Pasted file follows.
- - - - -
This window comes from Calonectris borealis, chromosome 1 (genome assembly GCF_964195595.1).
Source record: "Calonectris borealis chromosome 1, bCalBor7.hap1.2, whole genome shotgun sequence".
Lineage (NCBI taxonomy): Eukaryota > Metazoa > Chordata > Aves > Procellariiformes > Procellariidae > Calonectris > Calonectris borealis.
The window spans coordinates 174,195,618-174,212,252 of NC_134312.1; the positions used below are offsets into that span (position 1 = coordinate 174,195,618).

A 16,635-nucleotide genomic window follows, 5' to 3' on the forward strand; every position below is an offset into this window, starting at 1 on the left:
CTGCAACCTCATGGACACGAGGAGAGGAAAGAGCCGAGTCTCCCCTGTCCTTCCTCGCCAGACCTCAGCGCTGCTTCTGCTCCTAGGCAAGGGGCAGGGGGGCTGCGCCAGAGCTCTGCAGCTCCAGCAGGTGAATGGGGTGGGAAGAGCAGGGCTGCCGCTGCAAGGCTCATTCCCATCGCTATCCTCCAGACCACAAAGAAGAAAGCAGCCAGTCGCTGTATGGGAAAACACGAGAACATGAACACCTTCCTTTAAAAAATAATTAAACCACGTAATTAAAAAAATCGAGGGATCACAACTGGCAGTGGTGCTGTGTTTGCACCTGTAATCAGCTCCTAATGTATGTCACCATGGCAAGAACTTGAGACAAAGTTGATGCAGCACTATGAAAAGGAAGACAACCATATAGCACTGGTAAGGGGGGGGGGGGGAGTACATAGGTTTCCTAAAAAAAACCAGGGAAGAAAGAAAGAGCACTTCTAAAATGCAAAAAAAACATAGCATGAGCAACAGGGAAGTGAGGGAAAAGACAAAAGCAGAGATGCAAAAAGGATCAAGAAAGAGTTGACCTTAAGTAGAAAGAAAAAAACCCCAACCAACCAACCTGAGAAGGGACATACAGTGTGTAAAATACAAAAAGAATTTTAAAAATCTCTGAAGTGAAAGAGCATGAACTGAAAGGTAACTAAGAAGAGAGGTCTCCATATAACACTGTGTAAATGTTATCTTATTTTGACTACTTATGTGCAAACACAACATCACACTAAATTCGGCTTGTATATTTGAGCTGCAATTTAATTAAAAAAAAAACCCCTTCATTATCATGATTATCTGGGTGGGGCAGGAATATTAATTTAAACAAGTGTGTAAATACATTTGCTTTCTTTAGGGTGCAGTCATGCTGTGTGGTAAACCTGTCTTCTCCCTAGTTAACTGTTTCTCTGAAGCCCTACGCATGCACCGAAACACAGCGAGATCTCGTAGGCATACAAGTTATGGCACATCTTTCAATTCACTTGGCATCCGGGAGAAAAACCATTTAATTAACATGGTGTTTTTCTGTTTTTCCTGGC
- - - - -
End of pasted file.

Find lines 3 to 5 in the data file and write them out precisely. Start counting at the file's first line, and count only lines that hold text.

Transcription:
Lineage (NCBI taxonomy): Eukaryota > Metazoa > Chordata > Aves > Procellariiformes > Procellariidae > Calonectris > Calonectris borealis.
The window spans coordinates 174,195,618-174,212,252 of NC_134312.1; the positions used below are offsets into that span (position 1 = coordinate 174,195,618).

A 16,635-nucleotide genomic window follows, 5' to 3' on the forward strand; every position below is an offset into this window, starting at 1 on the left: